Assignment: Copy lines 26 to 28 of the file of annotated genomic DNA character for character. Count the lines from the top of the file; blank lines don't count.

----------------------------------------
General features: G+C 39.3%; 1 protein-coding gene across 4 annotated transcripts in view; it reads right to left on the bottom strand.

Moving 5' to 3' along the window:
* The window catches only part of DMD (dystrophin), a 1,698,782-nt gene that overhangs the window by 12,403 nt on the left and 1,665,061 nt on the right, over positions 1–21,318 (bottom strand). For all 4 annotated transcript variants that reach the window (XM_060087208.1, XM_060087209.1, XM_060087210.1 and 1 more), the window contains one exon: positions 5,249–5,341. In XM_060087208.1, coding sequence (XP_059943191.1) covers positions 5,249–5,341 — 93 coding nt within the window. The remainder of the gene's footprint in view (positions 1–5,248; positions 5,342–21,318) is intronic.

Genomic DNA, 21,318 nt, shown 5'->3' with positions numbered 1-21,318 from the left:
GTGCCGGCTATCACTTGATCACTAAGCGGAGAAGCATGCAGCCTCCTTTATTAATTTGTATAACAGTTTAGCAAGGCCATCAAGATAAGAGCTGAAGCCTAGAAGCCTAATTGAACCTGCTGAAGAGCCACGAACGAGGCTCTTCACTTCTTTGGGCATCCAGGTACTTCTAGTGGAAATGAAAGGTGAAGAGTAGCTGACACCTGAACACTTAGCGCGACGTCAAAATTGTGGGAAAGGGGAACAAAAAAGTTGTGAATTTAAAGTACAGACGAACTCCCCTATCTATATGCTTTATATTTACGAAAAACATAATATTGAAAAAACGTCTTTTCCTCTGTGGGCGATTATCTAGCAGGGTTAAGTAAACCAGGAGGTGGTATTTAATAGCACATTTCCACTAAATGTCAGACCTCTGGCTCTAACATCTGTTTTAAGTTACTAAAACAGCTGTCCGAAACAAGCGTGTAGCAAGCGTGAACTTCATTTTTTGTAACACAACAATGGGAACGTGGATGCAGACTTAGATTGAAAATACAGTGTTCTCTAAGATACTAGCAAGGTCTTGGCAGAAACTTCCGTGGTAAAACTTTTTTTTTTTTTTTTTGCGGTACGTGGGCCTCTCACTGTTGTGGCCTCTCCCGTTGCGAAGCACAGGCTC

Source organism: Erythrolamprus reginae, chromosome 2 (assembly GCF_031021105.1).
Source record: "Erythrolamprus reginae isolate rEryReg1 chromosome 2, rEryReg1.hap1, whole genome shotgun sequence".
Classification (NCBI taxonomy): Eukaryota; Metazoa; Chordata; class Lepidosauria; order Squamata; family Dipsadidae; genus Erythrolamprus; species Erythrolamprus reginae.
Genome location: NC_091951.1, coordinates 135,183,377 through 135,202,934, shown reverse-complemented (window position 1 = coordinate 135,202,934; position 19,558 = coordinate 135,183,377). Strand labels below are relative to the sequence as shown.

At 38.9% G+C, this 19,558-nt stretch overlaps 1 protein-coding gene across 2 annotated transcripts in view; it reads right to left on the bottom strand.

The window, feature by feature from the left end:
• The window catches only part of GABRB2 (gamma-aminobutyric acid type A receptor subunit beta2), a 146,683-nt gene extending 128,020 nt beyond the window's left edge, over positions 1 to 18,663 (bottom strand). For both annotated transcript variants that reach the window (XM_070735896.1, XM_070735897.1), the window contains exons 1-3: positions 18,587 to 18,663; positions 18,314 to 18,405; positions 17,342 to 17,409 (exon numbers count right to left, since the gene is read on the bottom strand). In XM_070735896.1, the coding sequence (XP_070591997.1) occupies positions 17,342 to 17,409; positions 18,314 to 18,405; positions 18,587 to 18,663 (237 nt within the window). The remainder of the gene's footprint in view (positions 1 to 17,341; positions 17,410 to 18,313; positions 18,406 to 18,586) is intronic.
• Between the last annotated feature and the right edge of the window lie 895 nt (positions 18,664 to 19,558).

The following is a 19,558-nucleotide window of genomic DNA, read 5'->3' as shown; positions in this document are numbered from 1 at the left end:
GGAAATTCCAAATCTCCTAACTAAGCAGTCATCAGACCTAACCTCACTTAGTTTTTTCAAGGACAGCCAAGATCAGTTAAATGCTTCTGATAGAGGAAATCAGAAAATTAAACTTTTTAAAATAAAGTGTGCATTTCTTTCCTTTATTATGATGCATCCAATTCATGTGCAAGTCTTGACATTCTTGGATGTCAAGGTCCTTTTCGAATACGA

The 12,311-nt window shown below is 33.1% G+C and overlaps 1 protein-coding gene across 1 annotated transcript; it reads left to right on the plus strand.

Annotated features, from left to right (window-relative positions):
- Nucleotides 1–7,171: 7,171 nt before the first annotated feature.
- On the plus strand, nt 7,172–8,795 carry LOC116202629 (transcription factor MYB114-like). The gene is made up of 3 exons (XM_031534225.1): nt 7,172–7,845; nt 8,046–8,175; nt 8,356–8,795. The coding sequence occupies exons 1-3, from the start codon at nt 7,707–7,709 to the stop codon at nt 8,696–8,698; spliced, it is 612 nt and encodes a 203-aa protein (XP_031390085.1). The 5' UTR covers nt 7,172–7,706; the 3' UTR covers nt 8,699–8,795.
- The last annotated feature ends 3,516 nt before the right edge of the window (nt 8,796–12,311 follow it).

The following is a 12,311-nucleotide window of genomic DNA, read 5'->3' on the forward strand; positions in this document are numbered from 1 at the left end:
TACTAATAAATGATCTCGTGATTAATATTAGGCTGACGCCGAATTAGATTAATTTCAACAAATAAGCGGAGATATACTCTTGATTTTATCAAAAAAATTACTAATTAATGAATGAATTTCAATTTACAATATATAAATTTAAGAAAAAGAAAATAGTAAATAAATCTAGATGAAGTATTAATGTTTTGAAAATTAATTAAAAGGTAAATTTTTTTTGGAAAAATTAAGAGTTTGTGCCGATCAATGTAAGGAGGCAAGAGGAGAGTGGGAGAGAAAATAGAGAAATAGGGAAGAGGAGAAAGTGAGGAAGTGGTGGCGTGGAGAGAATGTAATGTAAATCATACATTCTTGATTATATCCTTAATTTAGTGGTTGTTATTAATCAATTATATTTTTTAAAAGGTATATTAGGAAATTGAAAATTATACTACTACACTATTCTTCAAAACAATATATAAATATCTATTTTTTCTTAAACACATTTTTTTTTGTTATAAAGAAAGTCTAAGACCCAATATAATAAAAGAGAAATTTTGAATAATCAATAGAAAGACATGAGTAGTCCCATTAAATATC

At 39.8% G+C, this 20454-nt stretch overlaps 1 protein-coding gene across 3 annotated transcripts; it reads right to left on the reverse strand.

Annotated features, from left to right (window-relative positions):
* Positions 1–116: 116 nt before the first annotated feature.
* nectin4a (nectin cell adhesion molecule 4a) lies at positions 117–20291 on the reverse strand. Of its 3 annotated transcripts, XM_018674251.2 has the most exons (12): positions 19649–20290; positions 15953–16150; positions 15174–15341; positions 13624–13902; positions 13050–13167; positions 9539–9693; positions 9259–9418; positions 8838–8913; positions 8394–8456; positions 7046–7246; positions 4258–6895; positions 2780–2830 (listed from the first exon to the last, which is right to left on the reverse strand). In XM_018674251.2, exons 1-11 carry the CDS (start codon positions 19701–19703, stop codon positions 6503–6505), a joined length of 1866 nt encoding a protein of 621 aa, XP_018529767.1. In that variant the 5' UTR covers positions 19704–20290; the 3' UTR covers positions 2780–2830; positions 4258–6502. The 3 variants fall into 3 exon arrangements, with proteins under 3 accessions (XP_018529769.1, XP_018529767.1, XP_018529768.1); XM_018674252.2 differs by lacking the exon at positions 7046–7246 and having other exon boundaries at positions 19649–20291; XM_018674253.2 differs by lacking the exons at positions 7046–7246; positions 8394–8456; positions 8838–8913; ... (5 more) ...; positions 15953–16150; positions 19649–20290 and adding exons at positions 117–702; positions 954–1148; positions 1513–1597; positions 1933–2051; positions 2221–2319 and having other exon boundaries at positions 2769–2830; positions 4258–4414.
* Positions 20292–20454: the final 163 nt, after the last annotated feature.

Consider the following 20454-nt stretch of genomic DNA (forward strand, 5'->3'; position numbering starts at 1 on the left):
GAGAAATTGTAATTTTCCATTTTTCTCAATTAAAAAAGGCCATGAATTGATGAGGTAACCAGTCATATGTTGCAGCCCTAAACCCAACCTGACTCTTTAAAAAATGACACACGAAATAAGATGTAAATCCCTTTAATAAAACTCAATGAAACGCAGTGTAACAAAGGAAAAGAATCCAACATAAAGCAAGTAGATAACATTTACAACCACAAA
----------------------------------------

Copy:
* nectin4a (nectin cell adhesion molecule 4a) lies at positions 117–20291 on the reverse strand. Of its 3 annotated transcripts, XM_018674251.2 has the most exons (12): positions 19649–20290; positions 15953–16150; positions 15174–15341; positions 13624–13902; positions 13050–13167; positions 9539–9693; positions 9259–9418; positions 8838–8913; positions 8394–8456; positions 7046–7246; positions 4258–6895; positions 2780–2830 (listed from the first exon to the last, which is right to left on the reverse strand). In XM_018674251.2, exons 1-11 carry the CDS (start codon positions 19701–19703, stop codon positions 6503–6505), a joined length of 1866 nt encoding a protein of 621 aa, XP_018529767.1. In that variant the 5' UTR covers positions 19704–20290; the 3' UTR covers positions 2780–2830; positions 4258–6502. The 3 variants fall into 3 exon arrangements, with proteins under 3 accessions (XP_018529769.1, XP_018529767.1, XP_018529768.1); XM_018674252.2 differs by lacking the exon at positions 7046–7246 and having other exon boundaries at positions 19649–20291; XM_018674253.2 differs by lacking the exons at positions 7046–7246; positions 8394–8456; positions 8838–8913; ... (5 more) ...; positions 15953–16150; positions 19649–20290 and adding exons at positions 117–702; positions 954–1148; positions 1513–1597; positions 1933–2051; positions 2221–2319 and having other exon boundaries at positions 2769–2830; positions 4258–4414.
* Positions 20292–20454: the final 163 nt, after the last annotated feature.

Consider the following 20454-nt stretch of genomic DNA (forward strand, 5'->3'; position numbering starts at 1 on the left):